Emeco's 111 Navy Chair
The tale of the Emeco's 111 Navy chair is that of a phoenix rising. In 1944, the Hanover, Pennsylvania-based company began producing the original 1006 Navy chair. But despite supplying these chairs—the first to be made from 80 percent recycled aluminum—for use in virtually every U.S. Navy application that required sitting, the company was on the brink of collapse by the late 1990's. While on his way to shutter Emeco, owner Gregg Buchbinder had a startling revelation upon reviewing records: Architects Frank Gehry and Norman Foster had long been ordering chairs directly from the factory. Inspired, Buchbinder revived Emeco with a series of striking new designs, including those from Gerhy and Foster.
Grind and Sort
The story of the 111 Navy Chair starts in the New United Resource Recovery Corporation (NURRC) recycling plant in Spartanburg, South Carolina, where eight to ten trailer truckloads of PET bales—each measuring 80 cubic feet and consisting of 20,000 bottles—arrive for processing every weekday.
The bales, which have traveled from municipalities east of the Mississippi River, are loaded onto conveyor belts for sorting. Virtually everything involved in the PET reclamation process at NURRC—including the water used to wash the bottles—is recycled. Non-PET materials, such as polypropylene caps, are sold to other facilities. ; by-products are reused, such as ethylene glycol, then used in automobile antifreeze.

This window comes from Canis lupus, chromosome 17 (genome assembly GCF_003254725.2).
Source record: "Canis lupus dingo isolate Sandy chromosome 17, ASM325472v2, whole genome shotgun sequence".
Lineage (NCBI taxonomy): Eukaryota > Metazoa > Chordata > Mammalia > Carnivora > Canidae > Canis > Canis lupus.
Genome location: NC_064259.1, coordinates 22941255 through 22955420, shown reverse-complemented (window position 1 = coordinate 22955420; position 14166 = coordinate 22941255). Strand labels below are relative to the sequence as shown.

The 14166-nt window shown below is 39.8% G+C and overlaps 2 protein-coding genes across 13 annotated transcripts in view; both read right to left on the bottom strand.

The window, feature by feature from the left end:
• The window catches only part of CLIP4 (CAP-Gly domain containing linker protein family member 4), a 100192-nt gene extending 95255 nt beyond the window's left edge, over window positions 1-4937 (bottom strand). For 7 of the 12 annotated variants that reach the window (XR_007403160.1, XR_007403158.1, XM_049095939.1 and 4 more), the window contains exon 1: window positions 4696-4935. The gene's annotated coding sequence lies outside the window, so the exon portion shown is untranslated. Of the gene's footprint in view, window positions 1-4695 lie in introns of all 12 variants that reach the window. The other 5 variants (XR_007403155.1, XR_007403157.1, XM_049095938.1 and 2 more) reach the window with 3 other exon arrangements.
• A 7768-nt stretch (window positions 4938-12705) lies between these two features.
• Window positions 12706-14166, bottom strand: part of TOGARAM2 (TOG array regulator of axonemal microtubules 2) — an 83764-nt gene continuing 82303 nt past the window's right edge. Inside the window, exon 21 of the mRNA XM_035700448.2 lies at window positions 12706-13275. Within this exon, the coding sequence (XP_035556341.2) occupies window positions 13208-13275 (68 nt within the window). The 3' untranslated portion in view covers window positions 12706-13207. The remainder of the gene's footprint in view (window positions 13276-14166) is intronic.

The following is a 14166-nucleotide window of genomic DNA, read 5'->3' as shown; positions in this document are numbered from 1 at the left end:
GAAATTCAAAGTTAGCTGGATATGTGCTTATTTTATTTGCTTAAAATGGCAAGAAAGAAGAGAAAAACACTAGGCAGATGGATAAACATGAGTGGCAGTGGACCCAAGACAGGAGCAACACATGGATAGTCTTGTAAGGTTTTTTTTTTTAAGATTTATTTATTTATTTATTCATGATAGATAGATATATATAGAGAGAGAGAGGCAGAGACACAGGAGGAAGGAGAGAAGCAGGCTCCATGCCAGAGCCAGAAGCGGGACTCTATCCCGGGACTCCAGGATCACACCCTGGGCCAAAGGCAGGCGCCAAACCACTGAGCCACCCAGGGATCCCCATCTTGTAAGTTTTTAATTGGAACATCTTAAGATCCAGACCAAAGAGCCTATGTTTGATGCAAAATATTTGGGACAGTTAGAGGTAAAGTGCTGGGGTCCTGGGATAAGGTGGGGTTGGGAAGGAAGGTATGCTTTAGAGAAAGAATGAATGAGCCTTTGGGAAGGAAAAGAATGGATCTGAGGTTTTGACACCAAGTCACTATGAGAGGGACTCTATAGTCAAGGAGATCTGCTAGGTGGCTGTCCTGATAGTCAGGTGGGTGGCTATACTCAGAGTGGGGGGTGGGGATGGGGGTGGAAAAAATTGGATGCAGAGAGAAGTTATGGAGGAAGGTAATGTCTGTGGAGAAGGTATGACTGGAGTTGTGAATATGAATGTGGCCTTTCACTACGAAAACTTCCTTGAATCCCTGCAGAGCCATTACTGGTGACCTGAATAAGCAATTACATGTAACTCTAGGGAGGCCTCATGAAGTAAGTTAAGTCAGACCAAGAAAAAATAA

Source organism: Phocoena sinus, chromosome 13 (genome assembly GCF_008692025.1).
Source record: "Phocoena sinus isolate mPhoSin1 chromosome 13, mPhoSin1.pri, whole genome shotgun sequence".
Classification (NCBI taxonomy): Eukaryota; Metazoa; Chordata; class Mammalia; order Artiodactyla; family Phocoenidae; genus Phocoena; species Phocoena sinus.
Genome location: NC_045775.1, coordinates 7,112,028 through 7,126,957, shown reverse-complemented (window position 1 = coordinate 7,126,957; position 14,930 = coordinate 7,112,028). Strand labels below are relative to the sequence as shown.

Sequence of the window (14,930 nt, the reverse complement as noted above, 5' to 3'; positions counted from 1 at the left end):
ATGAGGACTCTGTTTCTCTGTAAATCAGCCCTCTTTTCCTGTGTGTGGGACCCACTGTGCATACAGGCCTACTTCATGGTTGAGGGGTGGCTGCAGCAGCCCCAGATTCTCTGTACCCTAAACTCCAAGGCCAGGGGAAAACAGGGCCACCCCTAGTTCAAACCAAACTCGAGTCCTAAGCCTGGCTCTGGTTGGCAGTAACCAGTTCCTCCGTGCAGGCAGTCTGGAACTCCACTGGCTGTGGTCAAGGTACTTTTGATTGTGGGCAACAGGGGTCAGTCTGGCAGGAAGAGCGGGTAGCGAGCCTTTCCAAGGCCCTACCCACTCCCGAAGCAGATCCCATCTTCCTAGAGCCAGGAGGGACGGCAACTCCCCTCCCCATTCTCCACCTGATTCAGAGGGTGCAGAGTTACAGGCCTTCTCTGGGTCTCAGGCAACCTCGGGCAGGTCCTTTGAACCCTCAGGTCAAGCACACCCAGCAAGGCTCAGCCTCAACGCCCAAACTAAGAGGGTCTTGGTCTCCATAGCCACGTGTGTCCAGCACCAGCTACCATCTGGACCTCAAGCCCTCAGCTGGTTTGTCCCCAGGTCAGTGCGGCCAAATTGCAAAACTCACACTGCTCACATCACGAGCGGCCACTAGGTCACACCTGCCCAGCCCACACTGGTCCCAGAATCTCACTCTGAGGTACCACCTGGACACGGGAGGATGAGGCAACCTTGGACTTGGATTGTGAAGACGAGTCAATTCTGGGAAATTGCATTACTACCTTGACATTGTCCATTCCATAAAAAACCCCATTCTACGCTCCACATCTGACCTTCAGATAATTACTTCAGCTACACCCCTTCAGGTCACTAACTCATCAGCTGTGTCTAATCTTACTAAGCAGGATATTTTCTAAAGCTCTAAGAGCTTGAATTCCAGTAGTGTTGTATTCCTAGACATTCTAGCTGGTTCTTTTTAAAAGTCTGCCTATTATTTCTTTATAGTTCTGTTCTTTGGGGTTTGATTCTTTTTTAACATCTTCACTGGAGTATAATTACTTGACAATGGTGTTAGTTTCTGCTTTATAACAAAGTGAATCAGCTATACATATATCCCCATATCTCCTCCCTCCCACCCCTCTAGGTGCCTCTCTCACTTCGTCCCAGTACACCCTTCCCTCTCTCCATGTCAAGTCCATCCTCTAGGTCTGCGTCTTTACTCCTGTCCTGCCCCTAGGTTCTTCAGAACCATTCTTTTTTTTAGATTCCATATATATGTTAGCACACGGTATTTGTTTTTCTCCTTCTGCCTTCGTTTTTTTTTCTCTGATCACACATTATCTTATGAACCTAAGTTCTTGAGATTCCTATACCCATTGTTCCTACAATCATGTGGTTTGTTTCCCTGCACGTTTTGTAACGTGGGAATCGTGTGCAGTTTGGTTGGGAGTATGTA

Barring any snafus in the sorting process—bowling balls and small engines have been spotted on the conveyor belt—the bottles are sorted, ground, sent through dry and wet washes (which transforms them into rinse flake), and then sorted by color.
The UnPET Process
In the Mold
The worker smooths any imperfections before manually installing the H-brace (created on another mold) as well as the feet.
This final laying on of hands, labor intensive though it may be, is the hallmark of Emeco's Navy chair legacy. Watching the technician clean the rough points on each chair, one is struck by the hybrid nature of this project, in which 21st-century recycling technology is married to a handmade aesthetic, producing an object both old and new—in more ways than one.
The 111 Navy chairs are exact replicas of the aluminum originals, down to the faux weld points on the backside; Emeco knew that Navy-chair devtees would accept nothing less. "At the Milan Furniture Fair," says Daniel Fogelson, Emeco's vice president of sales and marketing, "the first thing our clients did was turn the chair around and look for those [weld] marks, just to make sure we hadn't screwed it up." And the company hasn't.